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College of Science & Mathematics

Fellowship Serendipity

Dr. Sutapa Ghosh is a professor at the Institute of Chemical Technology in New Delhi, India

Separated by an ocean, several countries and two distinct fields of scientific research, one would think that the chance of two distinct intelligentsia coming in contact with one another would be pretty much impossible; however, the beauty of serendipity is that it makes such events plausible.

At a conference in New Delhi, India, such kismet occurred when the College of Science and Mathematics’ own professor of chemistry, Dr. Kandalam Ramanujachary [Dr. Chary] and the Institute of Chemical Technology ’s Dr. Sutapa Ghosh unexpectedly initiated a discussion that would lead to their collaboration here at Rowan University.

“The director of my group notified me that there were some individuals working with graphene, Nanoparticles and quantum dots, and wanted to know if I’d be interested in working with them,” explained Dr. Chary, whose 35 years worth of experience and published papers regarding Nanotechnology left him delighted at the opportunity.

“We began a discussion about her expertise and mine, and I couldn’t have been more excited for the opportunity,” Dr. Chary said.

Dr. Ghosh constructs graphene particles for use in capacitors

Dr. Ghosh’s expertise lies in the field of graphene, which is the conductive first layer of atoms of a graphite particle, made of entirely carbon.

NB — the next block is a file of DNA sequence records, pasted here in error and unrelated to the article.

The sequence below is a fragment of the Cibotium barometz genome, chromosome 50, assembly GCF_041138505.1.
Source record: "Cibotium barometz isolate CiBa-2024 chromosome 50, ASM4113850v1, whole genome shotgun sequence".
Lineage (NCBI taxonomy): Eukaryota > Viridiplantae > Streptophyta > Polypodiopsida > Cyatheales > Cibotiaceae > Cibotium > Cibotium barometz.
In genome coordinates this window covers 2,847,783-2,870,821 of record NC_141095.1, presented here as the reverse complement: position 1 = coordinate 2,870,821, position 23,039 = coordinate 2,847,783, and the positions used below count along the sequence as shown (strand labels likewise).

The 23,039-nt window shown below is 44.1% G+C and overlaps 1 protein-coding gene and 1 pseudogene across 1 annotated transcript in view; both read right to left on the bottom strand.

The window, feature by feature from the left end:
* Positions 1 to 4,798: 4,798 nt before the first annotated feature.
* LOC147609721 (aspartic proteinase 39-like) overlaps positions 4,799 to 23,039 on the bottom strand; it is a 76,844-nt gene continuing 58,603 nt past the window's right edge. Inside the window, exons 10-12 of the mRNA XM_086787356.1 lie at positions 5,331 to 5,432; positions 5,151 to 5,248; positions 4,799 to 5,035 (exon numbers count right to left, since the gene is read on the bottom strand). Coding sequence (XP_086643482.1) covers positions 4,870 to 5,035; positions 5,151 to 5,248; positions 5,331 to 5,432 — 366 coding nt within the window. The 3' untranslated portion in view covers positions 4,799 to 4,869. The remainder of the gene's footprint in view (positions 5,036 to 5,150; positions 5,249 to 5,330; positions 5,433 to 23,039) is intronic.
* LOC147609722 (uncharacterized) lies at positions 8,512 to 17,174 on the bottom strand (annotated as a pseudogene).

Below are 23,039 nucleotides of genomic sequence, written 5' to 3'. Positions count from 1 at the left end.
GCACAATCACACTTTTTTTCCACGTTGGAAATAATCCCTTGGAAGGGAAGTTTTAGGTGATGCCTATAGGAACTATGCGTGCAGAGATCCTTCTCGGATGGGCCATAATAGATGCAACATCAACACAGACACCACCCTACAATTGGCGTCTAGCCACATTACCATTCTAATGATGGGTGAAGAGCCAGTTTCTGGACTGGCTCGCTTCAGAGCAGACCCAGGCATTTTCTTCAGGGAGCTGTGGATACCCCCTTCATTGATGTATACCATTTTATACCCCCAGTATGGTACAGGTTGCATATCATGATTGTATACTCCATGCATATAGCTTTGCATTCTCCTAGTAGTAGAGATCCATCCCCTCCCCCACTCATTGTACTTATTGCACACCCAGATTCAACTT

“In India, I worked on isolating graphene from graphite, and here at Rowan, I’m trying to measure the quantum dots of graphene by creating molecular models of the dot,” explained Dr. Ghosh. “Once we find the dot [the point at which a molecule loses all metallic conductivity], Dr. Chary’s expertise in metal oxides will allow us to identify and control graphene’s bandwidth so it can later be applied to super capacitors.”

Capacitors have a synonymous function to lithium batteries, but such batteries are inefficient at holding charges, as well as dispersing energy.

“Capacitors are more powerful and more efficient than batteries,” said Dr. Chary, “however; they are made with toxic and made from a metal that isn’t bountiful in the Earth, cadmium. If we can figure out how to make capacitors with carbon, which is safer and more plentiful, it will be monumental in the future of capacitors.”

While Rowan University is providing the facilities for the collaboration, all of the funding for Dr. Ghosh and Dr. Chary’s research is derived from a highly competitive grant program funded by the Raman Research Fellowship.

“Dr. Ghosh applied to a program that takes thousands of applications, and only around four or five are accepted a year,” mentioned Dr. Chary.
The two have been collaborating since late October and are making big strides.

“The labs here are fantastic and are allowing me to make great progress on my research,” said Dr. Ghosh. “It has been very fun working with the students and Dr. Chary.”

While the program is temporary, Dr. Chary is excited for what will come next.

“[Dr. Ghosh] will go back to India to continue developing her research, and we will hopefully publish several papers,” Dr. Chary said. “This research is the first step towards the future of capacitors.”

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